The Wall Street Journal reports that France and Germany have both called for “ambitious, comprehensive and binding” CO2 reduction targets to be adopted by UN delegates in Paris this winter. German Chancellor Angela Merkel and French President Francois Hollande have argued there’s “little time” left to tackle global warming.
Obama and European leaders are hoping they can inspire developing countries like China and India to use more green energy and cut CO2 emissions by highlighting the environmental and national security problems facing the world if warming continues. Despite rising alarm from developed countries, the developing world doesn’t seem to want to listen.
EurActiv reports that the Balkans and Ukraine are making “substantial investments” in coal-fired power plants to support their growing economies and rising demand for reliable energy from Western Europe.
“Bosnia and Herzegovina, Macedonia, Kosovo, Montenegro, Serbia and Ukraine are planning to build a total of 14.82 GW of new coal power capacity” EurActiv reports, which is a response to the European Union’s bid to become less reliant on Russia for power.
India, the world’s third-largest CO2 emitter, plans to double its coal use by 2020 to provide electricity to the more than 300 million people that lack reliable sources of power. India is also expected to overtake China as the world’s largest thermal coal importer in the next couple of years.
“India will have the largest impact on seaborne thermal coal markets as lofty domestic production targets battle with likely swelling imports due to a wave of new demand from new generation plants,” according to analysts with Bloomberg Intelligence.
Earlier this year, India rejected overtures by the Obama administration to forge an agreement on CO2 cuts– mirroring an agreement made between Obama and China’s government in late 2014.
But even China has been wishy-washy on coal, despite promising Obama it would peak its CO2 emissions by 2030. The Wall Street Journal reports that China is investing $46 billion in new trade routes across central Asia. The lion’s share of the spending will go towards providing “electricity to energy-starved Pakistan, based mostly on building new coal-fired power plants.”
“The plans envisage adding 10,400 megawatts of electricity at a cost of $15.5 billion by 2018,” the Journal reports. “After 2018, adding a further 6,600 megawatts is outlined—at a cost of an additional $18.3 billion—that in cumulative total would double Pakistan’s current electricity output.”
Climate Depot reply to Obama's coastguard speech
Statement by Marc Morano, Climate Depot Publisher:
“It is hard to even take today’s speech by Obama seriously on either a logical, scientific or political level. The speech was so farcical in its claims that it hardly merits a response. It is obvious that the climate establishment is seeking new talking points on ‘global warming’ to change the subject from the simple fact that global temperatures are not cooperating with their claims.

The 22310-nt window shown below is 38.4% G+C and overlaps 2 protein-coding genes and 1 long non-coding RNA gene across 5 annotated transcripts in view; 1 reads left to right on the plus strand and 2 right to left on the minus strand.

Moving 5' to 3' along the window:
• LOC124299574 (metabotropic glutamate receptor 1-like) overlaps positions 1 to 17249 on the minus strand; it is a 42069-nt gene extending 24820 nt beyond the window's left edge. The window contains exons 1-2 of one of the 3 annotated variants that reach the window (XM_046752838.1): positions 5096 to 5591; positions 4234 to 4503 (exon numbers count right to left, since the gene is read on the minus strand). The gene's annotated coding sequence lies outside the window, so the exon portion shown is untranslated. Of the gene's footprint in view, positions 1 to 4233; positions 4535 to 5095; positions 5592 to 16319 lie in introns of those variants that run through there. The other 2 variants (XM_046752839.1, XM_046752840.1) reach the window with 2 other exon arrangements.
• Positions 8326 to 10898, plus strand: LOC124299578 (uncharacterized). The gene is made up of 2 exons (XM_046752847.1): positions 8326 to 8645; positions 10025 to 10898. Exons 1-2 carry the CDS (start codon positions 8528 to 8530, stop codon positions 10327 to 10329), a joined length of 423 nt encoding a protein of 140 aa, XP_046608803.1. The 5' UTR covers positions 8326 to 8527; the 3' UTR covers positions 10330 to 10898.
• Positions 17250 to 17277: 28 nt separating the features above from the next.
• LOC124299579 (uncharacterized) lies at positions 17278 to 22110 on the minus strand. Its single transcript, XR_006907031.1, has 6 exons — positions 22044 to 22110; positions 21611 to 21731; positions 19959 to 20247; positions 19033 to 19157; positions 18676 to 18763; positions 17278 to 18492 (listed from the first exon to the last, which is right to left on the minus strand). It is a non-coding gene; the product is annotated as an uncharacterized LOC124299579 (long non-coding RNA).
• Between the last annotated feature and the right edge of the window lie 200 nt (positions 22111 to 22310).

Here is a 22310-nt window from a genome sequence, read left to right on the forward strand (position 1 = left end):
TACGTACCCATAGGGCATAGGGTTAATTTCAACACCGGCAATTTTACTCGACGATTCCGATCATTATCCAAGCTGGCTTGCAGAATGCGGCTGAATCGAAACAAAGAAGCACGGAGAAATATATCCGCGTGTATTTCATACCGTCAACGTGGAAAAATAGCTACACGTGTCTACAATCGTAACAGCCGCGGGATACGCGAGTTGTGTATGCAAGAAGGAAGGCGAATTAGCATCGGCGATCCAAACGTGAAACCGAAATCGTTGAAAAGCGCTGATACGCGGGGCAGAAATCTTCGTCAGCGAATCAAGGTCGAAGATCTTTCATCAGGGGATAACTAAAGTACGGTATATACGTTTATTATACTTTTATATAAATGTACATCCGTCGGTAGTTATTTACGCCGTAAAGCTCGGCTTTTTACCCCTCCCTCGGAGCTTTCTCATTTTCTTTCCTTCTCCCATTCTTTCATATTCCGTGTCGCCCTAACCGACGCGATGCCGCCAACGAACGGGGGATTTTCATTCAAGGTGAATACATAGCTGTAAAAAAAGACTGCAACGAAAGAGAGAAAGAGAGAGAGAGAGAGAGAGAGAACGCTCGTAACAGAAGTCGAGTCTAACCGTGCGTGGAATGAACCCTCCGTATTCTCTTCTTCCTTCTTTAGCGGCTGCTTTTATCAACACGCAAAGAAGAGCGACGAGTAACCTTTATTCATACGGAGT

If any Americans actually believe the climate claims linking ‘global warming’ to a rise in conflicts, no amount of evidence, data, logic or scientific studies will likely persuade them. But given the high profile nature of the comments, a rebuttal to the President’s climate claims is necessary.
Claiming that melting ICE is more a threat to the U.S. than ISIS is a hard sell, particular given the latest data on global sea ice. See: Sea Ice Extent – Day 137 – 3rd Highest Global Sea Ice For This Day – Antarctic Sets 49th Daily Record For 2015
Contrary to the President’s claims, it seems ISIS may in fact trump ICE as a bigger concern.
Obama also claimed that climate ‘deniers’ were a huge part of the problem. Obama explained: “Denying it, or refusing to deal with it, endangers our national security and undermines the readiness of our forces.”
Obama seems to be borrowing his claims from Rolling Stone Magazine. See: Forget ISIS, skeptics are greatest threat?! – Rolling Stone: Climate ‘Deniers’ Put ‘National Security at Risk’
But actually believing the above statements endangers our capacity for rational thought and evidence based research. Actually believing Obama’s climate claims, undermines our nation’s ability to distinguish real threats from politically contrived nonsense.
UN climate treaties and EPA climate regulations will not prevent wars, conflicts or impact the creation of terrorist groups.
President Obama claimed that man-made climate change was partly responsible for the civil war in Syria. “It’s now believed that drought, crop failures, and high food prices helped fuel the early unrest in Syria, which descended into civil war in the heart of the Middle East,” Obama said.
First off, extreme weather is not getting more ‘extreme.’ See: Extreme weather failing to follow ‘global warming’ predictions: Hurricanes, Tornadoes, Droughts, Floods, Wildfires, all see no trend or declining trends
But such drought claims are not new or unique to President Obama. In 1933, similar baseless claims were made. See: 1933 claim: ‘YO-YO BANNED IN SYRIA – Blamed For Drought’
In addition, in 1846, in Australia, Aborigines blamed the bad climate on the introduction of the White man in Australia. During World War 2, some blamed the war for causing unusual weather patterns. In the 1970s, the exact same things (bad weather) we are talking about today, were blamed on man-made global cooling.
Global warming is not a threat to the world, but global warming ‘solutions’ are. The estimated 1.2 billion people in the world without electricity who are leading a nasty, brutish and short life, will be the ones who “will pay” for global warming solutions that prevent them from obtaining cheap and abundant carbon based energy. See: S. African activist slams UN’s ‘Green Climate Fund': ‘Government to govt aid is a reward for being better than anyone else at causing poverty’ — ‘It enriches the people who cause poverty’
Simple historical facts undermine the President’s claims about global warming and national security concerns.
Another counterblast -- from Monckton -- here. Monckton asks: "Does the ‘leader’ of the free world really know so little about climate?"